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India has deployed upgraded L70 anti-aircraft guns in the high mountains along the Line of Actual Control (LAC) in Arunachal Pradesh sector in addition to its existing M-777 howitzers and the Swedish Bofors guns, officials said on Wednesday. 

The deployment, which came months after induction of M-777 ultralight howitzers, is aimed at boosting the Indian Army's overall firepower in the face of China's aggressive posturing following the eastern Ladakh standoff, they said. 

The upgraded L-70 guns were positioned around two months ago as part of a series of measures taken to bolster the Indian Army's operational preparedness to deal with any eventualities, the officials said. 

India has a sizable number of Bofors howitzers in the eastern sector which have been the backbone of its fire power capability in the region. 

As part of a high state of preparedness, the Army units including those of the 'integrated defended locality' have been undergoing strenuous physical training and military drills on a daily basis. The 'integrated defended locality' is a specialised unit comprising various arms of the Army including infantry, air defence, and artillery. 

Military officials said the upgraded L70 guns were deployed in several key locations in Arunachal Pradesh in addition to other sensitive positions along the entire LAC and that their inductions have significantly enhanced the Army's air defence mechanism. 

"The guns can bring down all unmanned aerial vehicles, unmanned combat aerial vehicles, attack helicopters and modern aircraft. The gun has enhanced target acquisition and automatic target tracking capability under all weather conditions with high-resolution electro-optical sensors comprising a daylight television camera, a thermal imaging camera and a laser-range finder," said Capt Sariya Abbasi of the Army Air Defence. 

"The gun is also equipped with a Muzzle Velocity Radar for enhancing the accuracy of fire. The gun has the ability to be integrated with tactical and fire control radars which give it more flexibility in its deployment," she said. 

Capt Abbasi said the legacy gun has now been transformed into a sophisticated air defence gun. Another official said the upgraded gun system that operates along with a high-end Israeli radar can be counted among the best available air defence guns in its class globally. 

In the last few months, the Army has deployed a good number of easily transportable M-777 ultra light howitzer guns which are at times moved from one place to another in Chinook helicopters depending on operational requirement.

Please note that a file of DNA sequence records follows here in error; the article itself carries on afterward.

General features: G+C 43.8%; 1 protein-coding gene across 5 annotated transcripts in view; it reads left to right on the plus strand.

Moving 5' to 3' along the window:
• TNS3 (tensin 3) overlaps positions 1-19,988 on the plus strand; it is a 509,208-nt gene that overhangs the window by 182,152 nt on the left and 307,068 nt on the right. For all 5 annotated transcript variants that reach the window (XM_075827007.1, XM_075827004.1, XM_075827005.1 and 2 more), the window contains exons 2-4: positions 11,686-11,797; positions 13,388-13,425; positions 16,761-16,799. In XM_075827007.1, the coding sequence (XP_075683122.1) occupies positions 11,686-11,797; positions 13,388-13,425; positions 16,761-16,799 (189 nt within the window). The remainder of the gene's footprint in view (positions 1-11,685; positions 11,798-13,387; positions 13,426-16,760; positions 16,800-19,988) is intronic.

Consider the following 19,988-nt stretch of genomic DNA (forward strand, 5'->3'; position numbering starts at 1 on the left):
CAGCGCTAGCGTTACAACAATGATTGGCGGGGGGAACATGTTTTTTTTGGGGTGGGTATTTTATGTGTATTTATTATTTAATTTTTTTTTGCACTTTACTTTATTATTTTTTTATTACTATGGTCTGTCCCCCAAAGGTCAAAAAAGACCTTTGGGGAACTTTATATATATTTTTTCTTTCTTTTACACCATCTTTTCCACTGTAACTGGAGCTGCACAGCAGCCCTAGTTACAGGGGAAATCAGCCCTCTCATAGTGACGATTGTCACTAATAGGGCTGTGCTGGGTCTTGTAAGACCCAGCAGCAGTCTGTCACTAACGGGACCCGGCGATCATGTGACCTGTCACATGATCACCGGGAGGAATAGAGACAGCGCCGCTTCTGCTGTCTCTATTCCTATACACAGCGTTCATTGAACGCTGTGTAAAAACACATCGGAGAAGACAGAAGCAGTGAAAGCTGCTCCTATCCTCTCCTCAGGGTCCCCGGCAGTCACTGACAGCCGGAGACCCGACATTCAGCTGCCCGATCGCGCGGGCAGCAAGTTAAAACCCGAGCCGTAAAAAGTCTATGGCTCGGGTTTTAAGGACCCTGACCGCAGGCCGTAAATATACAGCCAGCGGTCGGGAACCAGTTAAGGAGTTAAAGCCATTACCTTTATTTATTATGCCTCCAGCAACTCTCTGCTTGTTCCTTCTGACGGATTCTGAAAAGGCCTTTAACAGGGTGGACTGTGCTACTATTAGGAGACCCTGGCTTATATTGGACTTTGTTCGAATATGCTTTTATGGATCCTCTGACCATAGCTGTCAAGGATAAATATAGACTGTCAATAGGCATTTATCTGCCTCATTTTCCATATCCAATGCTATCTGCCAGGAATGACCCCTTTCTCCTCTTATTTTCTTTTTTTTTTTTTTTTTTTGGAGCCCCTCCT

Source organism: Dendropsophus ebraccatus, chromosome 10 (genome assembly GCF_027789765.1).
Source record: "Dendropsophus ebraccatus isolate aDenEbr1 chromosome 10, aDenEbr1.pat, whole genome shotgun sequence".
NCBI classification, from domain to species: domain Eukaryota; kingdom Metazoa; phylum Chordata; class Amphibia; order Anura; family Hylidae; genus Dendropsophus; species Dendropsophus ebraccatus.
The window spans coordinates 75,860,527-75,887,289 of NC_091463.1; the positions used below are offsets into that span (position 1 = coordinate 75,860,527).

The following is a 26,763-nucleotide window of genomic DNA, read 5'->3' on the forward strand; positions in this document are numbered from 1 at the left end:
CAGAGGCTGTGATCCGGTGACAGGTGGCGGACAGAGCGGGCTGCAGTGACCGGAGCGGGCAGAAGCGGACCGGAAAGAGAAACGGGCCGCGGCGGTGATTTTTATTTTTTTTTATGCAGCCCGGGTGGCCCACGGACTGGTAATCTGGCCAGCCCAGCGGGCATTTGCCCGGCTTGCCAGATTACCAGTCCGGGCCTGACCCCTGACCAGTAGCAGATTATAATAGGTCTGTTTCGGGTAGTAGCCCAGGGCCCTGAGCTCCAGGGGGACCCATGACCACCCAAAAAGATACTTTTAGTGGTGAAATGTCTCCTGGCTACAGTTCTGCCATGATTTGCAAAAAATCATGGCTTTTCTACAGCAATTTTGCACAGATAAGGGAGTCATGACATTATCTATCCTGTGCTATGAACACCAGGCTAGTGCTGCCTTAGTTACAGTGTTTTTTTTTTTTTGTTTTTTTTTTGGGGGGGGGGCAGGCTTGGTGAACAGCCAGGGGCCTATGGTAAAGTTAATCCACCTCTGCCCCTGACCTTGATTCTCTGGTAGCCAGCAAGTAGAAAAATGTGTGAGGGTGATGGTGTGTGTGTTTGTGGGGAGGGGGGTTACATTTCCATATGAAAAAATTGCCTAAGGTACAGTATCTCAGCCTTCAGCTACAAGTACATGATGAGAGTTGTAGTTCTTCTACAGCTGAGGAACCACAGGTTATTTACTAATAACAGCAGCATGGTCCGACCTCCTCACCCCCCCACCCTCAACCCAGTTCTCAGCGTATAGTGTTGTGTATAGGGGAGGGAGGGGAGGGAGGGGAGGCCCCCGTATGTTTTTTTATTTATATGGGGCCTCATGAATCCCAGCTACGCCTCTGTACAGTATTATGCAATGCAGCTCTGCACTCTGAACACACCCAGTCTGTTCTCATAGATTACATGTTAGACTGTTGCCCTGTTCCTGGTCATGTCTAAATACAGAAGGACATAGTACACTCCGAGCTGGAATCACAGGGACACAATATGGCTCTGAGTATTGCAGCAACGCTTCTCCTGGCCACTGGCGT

The M-777 artillery guns, having a maximum range of 30 km and manufactured by the BAE Systems, were first received by the Army in 2018. The procurement had come after a 30-year wait for new artillery guns since the Bofors scandal.

"The addition of upgraded L70 air defence guns to the existing Bofors guns and recently inducted M-777 howitzers significantly enhanced the Indian Army's overall operational capability," said a senior official on condition of anonymity.

The L70 guns were originally manufactured by Swedish defence firm Bofors AB in 1950s and India has started inducting over 1,000 of them in the 1960s. The guns have been upgraded by state-run Bharat Electronics Limited (BEL).

Following the escalation in tension in eastern Ladakh standoff, the Army has taken a series of measures to boost its operational capabilities in the eastern sector bordering China that included procurement of all terrain vehicles, precision guided ammunition, high-tech surveillance equipment, radars and weapons. 

Officials said enhancing combat capability is a continuous process and it will go in sync with operational requirements and overall security situation. They said an equal amount of focus has been given to enhancing operational capability in the Northern as well as eastern sector. 

Eastern Army Commander Lt Gen Manoj Pande on Tuesday said that China has increased the intensity of military exercises and deployment of troops in its depth areas opposite the Arunachal Pradesh sector and that India has correspondingly readied contingency plans to deal with any eventualities. 

The commander asserted that the Indian preparedness to respond to any contingency is of a "very high order". 

The eastern Ladakh border standoff between the Indian and Chinese militaries erupted on May 5 last year following a violent clash in the Pangong lake areas and both sides gradually enhanced their deployment by rushing in tens of thousands of soldiers as well as heavy weaponry. 

The tension escalated following a deadly clash in Galwan Valley on June 15 last year. As a result of a series of military and diplomatic talks, the two sides completed the disengagement process in the Gogra area in August and in the north and south banks of the Pangong lake in February. 

The last round of military talks on October 10 ended in a stalemate following which both sides blamed each other for the impasse. 

In a strong statement after the 13th round of talks, the Indian Army said the "constructive suggestions" made by it at the negotiations were neither agreeable to the Chinese side nor could Beijing provide any "forward-looking" proposals. 

Each side currently has around 50,000 to 60,000 troops along the Line of Actual Control (LAC) in the sensitive sector. 

This story has been published from a wire agency feed without modifications to the text.

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